This was not the way it was supposed to be. USC senior safety Josh Shaw was supposed to be a hero, a Trojan hero, sacrificing his body and his short-term football career for his drowning nephew at a family outing Saturday nght in Palmdale.
And now we don't know if he is or even what could have happened to badly sprain both of his ankles and put the USC senior captain on the sidelines for Saturday's Fresno State opener.
USC certainly doesn't know, as Steve Sarkisian said in an oddly unsupportive statement after practice Tuesday: "He’s a good person. He’s a good kid. He came to us with what had occurred Saturday night and I have no reason, no history to not believe Josh and his story and what has occurred."But Sark continued: "Within the last few hours or so we have gotten a few phone calls contradicting what Josh said occurred Saturday night. We’re going to continue to vet it. We’re looking at it."
And for the media horde of 50 or so out early Tuesday morning to catch a glimpse of the "hero" whose story was the top national college football story of the day Monday, from ESPN's SportsCenter to every major sports Web site, there would be no Josh Shaw.
Not until this gets settled, although apparently USC Associate AD J.K. McKay and Sarkisian both interrogated him about it at length with Sark saying "I only know what Josh says happened," and that he's sticking to his story.
"I'd appreciate it if you gave us time to vet it and know what happened," Sark said. "Josh Shaw has been a good leader for us but we need to know our team . . . we'll see what happens in this one and we'll let you know."
That's a long way from Sunday when Sark was quoted this way by the USCTrojans.com blog: "That was a heroic act by Josh, putting his personal safety aside. But that's the kind of person he is. It is unfortunate that he'll be sidelined for a while and we will miss his leadership and play, but I know he'll be working hard to get back on the field as soon as possible."
The lone quote from Shaw, and maybe the final one until more information comes out, is that "I would do it again for whatever kid it was, it did not have to be my nephew," he said Monday. "My ankles really hurt, but I am lucky to be surrounded by the best trainers and doctors in the world. I am taking my rehab one day at a time, and I hope to be back on the field as soon as possible."
Now we really don't know how that plays out for more reasons than how long it takes to rehab a pair of high ankle sprains.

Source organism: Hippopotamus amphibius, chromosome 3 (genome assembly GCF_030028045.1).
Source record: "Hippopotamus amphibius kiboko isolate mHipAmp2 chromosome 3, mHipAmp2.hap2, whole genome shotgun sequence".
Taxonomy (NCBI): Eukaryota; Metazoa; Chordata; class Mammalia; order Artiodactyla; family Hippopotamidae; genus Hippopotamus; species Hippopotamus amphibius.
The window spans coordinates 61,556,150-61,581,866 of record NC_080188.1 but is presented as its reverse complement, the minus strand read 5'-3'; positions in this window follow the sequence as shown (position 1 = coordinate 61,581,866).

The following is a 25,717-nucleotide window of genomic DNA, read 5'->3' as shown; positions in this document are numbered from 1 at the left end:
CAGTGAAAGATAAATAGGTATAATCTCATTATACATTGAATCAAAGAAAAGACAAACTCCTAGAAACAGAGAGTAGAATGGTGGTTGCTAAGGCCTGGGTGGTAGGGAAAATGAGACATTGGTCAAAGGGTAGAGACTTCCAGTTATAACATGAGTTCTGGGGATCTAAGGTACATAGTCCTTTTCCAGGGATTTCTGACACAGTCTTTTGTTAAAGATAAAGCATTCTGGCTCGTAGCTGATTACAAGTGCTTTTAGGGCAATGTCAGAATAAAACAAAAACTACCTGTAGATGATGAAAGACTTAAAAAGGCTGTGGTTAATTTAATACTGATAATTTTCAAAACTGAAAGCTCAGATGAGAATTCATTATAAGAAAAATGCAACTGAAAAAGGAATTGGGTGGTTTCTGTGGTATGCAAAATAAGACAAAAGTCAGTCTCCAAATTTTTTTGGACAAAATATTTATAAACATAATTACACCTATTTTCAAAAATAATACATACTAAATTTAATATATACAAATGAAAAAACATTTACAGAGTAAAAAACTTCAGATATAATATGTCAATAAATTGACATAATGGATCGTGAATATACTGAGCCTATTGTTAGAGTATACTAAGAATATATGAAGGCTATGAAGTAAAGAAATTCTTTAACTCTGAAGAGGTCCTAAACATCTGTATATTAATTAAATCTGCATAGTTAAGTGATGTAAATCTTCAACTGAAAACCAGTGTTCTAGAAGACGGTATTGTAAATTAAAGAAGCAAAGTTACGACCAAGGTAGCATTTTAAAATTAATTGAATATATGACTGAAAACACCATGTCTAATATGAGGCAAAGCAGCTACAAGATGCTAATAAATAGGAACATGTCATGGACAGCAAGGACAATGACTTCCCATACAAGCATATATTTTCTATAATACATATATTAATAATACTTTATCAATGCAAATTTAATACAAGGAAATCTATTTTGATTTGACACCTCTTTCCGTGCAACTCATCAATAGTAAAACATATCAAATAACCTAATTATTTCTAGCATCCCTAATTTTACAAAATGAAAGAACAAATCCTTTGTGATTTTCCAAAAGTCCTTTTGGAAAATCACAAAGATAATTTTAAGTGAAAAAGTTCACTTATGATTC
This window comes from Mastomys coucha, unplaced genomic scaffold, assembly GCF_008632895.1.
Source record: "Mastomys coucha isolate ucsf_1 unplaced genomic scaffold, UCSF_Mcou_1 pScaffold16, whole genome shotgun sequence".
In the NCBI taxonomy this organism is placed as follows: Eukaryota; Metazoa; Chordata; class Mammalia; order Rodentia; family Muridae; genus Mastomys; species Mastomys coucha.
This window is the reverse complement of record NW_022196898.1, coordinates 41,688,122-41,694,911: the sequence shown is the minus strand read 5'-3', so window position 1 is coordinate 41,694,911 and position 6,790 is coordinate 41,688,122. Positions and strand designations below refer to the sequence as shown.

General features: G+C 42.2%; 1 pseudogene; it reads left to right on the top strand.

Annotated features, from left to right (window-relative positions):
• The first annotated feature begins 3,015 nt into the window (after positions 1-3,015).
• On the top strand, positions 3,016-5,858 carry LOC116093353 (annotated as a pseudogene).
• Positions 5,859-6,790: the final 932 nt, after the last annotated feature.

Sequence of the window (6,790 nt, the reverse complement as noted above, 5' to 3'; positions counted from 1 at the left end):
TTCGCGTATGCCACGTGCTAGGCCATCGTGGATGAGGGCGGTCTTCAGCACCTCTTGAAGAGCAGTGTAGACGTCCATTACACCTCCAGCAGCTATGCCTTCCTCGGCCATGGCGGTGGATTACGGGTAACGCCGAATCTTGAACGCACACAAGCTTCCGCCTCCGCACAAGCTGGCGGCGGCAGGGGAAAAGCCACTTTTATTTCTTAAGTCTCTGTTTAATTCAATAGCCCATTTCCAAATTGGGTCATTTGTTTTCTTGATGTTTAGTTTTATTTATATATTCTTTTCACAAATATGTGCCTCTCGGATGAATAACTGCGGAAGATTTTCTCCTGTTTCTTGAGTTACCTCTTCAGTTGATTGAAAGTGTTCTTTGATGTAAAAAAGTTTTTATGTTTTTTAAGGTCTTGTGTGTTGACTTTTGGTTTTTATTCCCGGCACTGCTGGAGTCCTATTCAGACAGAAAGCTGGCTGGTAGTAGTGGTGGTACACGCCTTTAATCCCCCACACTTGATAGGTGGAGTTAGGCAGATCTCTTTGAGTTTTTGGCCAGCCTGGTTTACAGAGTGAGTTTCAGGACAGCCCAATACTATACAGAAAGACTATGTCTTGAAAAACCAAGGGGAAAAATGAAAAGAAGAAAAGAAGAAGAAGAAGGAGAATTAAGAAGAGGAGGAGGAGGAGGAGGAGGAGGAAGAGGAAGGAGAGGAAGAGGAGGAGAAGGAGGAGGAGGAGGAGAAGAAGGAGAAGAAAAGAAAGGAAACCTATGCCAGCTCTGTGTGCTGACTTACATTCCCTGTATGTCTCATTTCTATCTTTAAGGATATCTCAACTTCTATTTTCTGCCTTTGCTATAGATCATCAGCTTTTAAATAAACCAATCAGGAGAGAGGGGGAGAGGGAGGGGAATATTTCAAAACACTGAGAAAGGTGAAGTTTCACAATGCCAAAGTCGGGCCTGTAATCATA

What's really puzzling here is that if the USC staff did have questions about the story, why did USC put it out with quotes from Sark and Shaw, making it a national story? Until they knew for certain, had time to vet it thoroughly as they're doing now, why put it out there?
Josh was hurt in an off-the-field occurrence and won't be available this Saturday would have sufficed. It was interesting in this day of social media that only one USC football player tweeted about it Monday, Zach Banner.
Here's what Zach tweeted: "Josh Shaw was a great man before the incident this weekend, and its sad BUT uplifting that it took this event to show that to the world!"
The rest of Shaw's teammates had nothing but good things to say about him after practice Tuesday, maybe not having heard the hesitation from their coaches. "I probably would have done the same thing," Buck Allen said. "It didn't surprise me. Josh is a great person . . . the Lord works in mysterious ways."
"A very big loss," Darreus Rogers said of Shaw's ability to lead. "He's the first one in, the last one out."
"It didn't surprise me," Cody Kessler said. "That's the type of guy Josh is . . . he leads by example . . . I thought he handled it great."
And now there are questions. And the same media people who were making Josh a hero Monday are making him out to be Manti Te'o today. And USC, which seemed quick to get the story out Monday is taking its time Tuesday, as well it should.
But the longer this goes, the more the Internet rumors grow and the more we see people posting that "according to twitter," as if twitter were somehow an authority of some sort and not just a person with a cellphone and an account with 140 characters to burn.
Sark said he thought Tuesday's practice, overshadowed as it was by the Shaw news/no news, was just what he wanted in the first game-week Tuesday full-pads work with "Cody [Kessler] extremely sharp" . . . There was "attention to detail" and it was "competitive," Sark said . . . USC returns to practice at 8;15 Wednesday in its first week of early morning game preparations with Fresno State coming into the Coliseum for the season opener (4:30 p.m., Fox TV) . . . Wednesday's practice will be open to the media with Thursday closed and Sark only available to the media afterward.
For a complete wrapup of Tuesday morning's practice, check out TUESDAY MORNING GHOST NOTES.You can follow me on Twitter at @dweber3440 or email me at firstname.lastname@example.org.